Heat up your chicken stock, add the roasted mushrooms, carefully peel the garlic cloves (they're still hot!) and add as many or as little as you want (roasting garlic gives it a nuttier flavour and it's not as strong as raw garlic would be). Using an immersion blender or a conventional blender, carefully puree the mushrooms and garlic together with the stock. I don't need my soups to be completely smooth, chunks are usually okay, but I try to get as many as I can when it comes to mushrooms as it doesn't taste like proper mushroom soup if the mushrooms are left whole (trust me, I've tried). Simmer, taste, and add more seasonings if needed. Add a splash of milk or cream, if desired, and serve.

{note} I'm sorry for the lack of "recipes" around here. I've been more interested in winging it lately than following specific measurements. I'm basically giving you a rough idea of what I used in this soup. Measurements (aside from the stock) and time are approximations.

Monday, November 7, 2011

don't like it, paint it

I have been doing a lot of painting lately, so I thought I'd update you on the pieces.

Remember this thrift store find?

Well, here it is now! Sleek and black.

Aside from painting the bedroom and putting most things back, I haven't exactly decorated or done anything much in there so please excuse the boringness of this picture.

Having this type of headboard has been really nice. It did come with a footboard, but I opted not to use it. We're still using our regular metal bed frame and I've just pushed the whole bed up against the headboard. It doesn't jiggle or bump so I think that's good enough for me. I would suggest that queen beds were slightly smaller width-wise back when this headboard was made because our frame is about 3-4 inches wider than the legs on the headboard. Therefore, my idea of just screwing the headboard to the new metal frame didn't work.

I really love the storage and the ample top space for glasses and remotes and what not. Do you think it's too much to have bedside tables? I put our old ones back, but they're too short for my liking. I've got designs on buying IKEA's RAST drawers and painting them. Having them would mean more storage (we need so much storage!) and a taller surface. I'm not really keen on buying more IKEA furniture, but I've seen what lovely things other people have done with them plus they're real wood (and cheap too).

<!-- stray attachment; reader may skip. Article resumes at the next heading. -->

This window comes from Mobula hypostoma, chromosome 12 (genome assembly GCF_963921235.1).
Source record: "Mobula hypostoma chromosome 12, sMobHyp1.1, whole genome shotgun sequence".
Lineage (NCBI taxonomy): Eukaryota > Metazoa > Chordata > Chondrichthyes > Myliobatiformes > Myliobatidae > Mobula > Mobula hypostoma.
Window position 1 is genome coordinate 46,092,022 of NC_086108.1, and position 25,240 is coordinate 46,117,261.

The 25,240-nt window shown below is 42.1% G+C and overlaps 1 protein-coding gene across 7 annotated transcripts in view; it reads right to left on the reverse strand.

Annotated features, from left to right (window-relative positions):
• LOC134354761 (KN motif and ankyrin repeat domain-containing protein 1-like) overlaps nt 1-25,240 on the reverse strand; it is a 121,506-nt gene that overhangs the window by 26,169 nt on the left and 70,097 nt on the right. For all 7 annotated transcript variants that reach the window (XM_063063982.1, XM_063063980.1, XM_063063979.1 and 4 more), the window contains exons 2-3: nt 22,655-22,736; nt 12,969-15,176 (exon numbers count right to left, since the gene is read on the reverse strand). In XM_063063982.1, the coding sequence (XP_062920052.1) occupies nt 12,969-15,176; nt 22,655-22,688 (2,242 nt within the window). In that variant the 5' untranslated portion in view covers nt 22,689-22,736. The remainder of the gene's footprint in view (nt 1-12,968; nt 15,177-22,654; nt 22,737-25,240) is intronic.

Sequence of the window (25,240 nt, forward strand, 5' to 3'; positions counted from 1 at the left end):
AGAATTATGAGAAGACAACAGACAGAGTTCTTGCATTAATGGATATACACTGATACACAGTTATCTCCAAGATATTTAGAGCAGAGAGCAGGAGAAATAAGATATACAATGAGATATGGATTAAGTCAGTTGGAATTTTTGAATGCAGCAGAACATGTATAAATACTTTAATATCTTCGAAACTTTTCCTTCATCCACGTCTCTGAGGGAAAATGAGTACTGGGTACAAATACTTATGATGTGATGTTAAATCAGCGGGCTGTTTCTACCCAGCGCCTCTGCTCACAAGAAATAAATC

You probably don't remember this dresser. I bought it for $5 and repainted it to highlight the plaid-like wood detail. It really fit into our old house and the scheme over there, but once we moved, I almost immediately grew to hate how it looked. Plus those knobs. Oh man, what was I thinking with those stupid knobs?

Here it is now! We couldn't decide if the body should be black, so I thought I'd start with the drawers and decide after. I think that the white body gives it a more refreshing look since all of the furniture in the bedroom is black. This makes it look different but cohesive. 

I replaced the knobs with sleek silver handles that I picked up at a restoration store in Red Deer. They were a dollar each! I was also very nervous about them because I've never had to measure and drill new holes for handles before and I wanted to make sure they were all level and matching. 

Here's the trick to doing it: Make a template! I had the good fortune of having the pattern right on the drawers which meant I only had to make a template the size of the middle rectangle. I just measured a piece of paper to fit in that rectangle, figured out where the handle should go (a combo of eyeballing it and measuring), used some chalk to mark where the screws should hit, and poked holes in the paper to line up with the screw holes. Then I did a trial run where I lined my pattern up in the middle rectangle, marked the holes with chalk, set the handles on and stood back to double check that everything was even and lined up. Finally, I drilled the holes and screwed in the handles (that makes it sound super easy. Not quite. I kept buying the wrong size of screw for the handles. That part was a headache). I think it was well worth it. Not only do these handles look better, but they function better, too.